The Railroad Week in Review:
Week Ending October 23, 1999

Florida East Coast Industries (NYSE: FLA), parent of the Florida East Coast Railway (FEC), has posted its results for 3Q99. Net income was $8.6 mm ($0.24 per share), compared to $13.0 mm ($0.36 per share) in 3Q98, which included a gain of $3.1 million on a land sale. Other factors impacting 3Q99 include increased depreciation resulting from the aggressive property development program at Gran Central Corporation, FLA's commercial property subsidiary, and costs related to FEC Telecom, Inc.

New initiatives are paying off for the rail side with operating profit up by 11% in the quarter and year to date. The operating ratio is now below 73% with further improvement expected. The Big Event for the quarter was an agreement with Network Plus (NASDAQ: NPLS) for long term access to the FLA fiber optics loop linking Jacksonville, West Palm Beach, Ft.Lauderdale, Miami, Ft. Myers, Tampa/Clearwater and Orlando. The Network Plus transaction is the first dark fiber sale. Proceeds are dependent on the ultimate length of the network acquired, and are expected to be in the $5 mm to $11 mm range.

Union Pacific Corporation (NYSE: UNP) had a strong rebound in year-over-year operating performance. Income from continuing operations totaled $218 mm, $.86 per diluted share, in the 3Q99 vs. $34 million, $.14 per diluted share, a year ago. The Street consensus was more like 81 cents, so this was really quite good. These results included one-time after-tax merger implementation expenses of a nickel a share in 1999 vs. three cents last year.

Commodity revenues were up 10 % to a record $2.5 billion for the quarter, with gains in all six of the major business groups. Increased revenues combined with productivity improvements to reduce the third quarter operating ratio (OR) by 11.0 percentage points to 80.6 percent. So says the press release.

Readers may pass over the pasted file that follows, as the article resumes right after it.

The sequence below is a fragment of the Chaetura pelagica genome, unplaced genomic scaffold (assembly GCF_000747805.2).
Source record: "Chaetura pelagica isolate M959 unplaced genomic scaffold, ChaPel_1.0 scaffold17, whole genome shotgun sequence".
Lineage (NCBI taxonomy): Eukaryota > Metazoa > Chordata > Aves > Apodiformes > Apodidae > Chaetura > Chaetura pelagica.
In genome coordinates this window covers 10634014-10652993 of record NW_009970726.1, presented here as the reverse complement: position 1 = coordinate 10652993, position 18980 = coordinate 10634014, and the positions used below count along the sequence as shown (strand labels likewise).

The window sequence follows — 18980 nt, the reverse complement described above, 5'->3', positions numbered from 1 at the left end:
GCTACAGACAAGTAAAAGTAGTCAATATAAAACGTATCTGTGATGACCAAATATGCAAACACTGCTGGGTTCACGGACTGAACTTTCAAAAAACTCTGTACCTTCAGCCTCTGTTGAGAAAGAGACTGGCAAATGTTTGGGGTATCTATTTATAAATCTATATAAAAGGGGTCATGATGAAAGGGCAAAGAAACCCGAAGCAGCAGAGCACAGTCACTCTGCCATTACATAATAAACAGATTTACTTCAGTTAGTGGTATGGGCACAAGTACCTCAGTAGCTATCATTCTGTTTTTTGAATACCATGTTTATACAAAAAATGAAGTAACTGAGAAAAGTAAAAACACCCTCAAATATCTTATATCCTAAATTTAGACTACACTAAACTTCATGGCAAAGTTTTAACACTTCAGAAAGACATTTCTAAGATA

However, the real fun begins at Log on, click the "analyst meeting" gylph and go to the slides if you do nothing else. The first slide of note is Earnings per Share quarter-to-quarter. Talk about continuous improvement! Then flip to Commodity Revenue: under $2.3 mm a year ago to $2.5 mm, up 9%. Continuous improvement also shows up on the OR, dropping to 80.5 from 91.6, a 12% improvement.

Other significant improvements include customer satisfaction, revenue growth by commodity (don't sell the 4% gain in chemicals short as UNP has the dominant market share with more than 800,000 carloads a year), and "velocity vs. cost of quality." This last is most telling because it says as speed goes the unit cost of keeping customers happy and the railroad fluid goes down. And that's reflected in the OR and ultimately eps. See how neatly it all fits? Would that all my friends in the shortline industry took this systems approach.

Norfolk Southern (NYSE: NSC) has identified some of the specific steps it's taking to speed up the railroad and get rid of some of the choke-points. Most are already "works in progress," however knowing exactly what they are and how far they are long toward completion provides rail users a certain degree of comfort. The projects include additional double-tracking and improved signaling on the "Penn Route" through Pennsylvania, capacity enhancements on the core routes from Bellevue to Columbus and the Toledo area, an Atlanta bypass, and the Rutherford (PA) intermodal terminal outside Harrisburg.

The Rutherford work is scheduled for completion in second quarter 2000 and will help relieve congestion along the Penn Route. The previously announced work in Buffalo is about done and these improvements will help improve service for Buffalo, western New York and the Southern Tier. The view from here is that NSC will continue to evaluate its expanded rail system and will fund those projects that make the railroad work better. The Year 2000 capex program remains in the $1 billion range.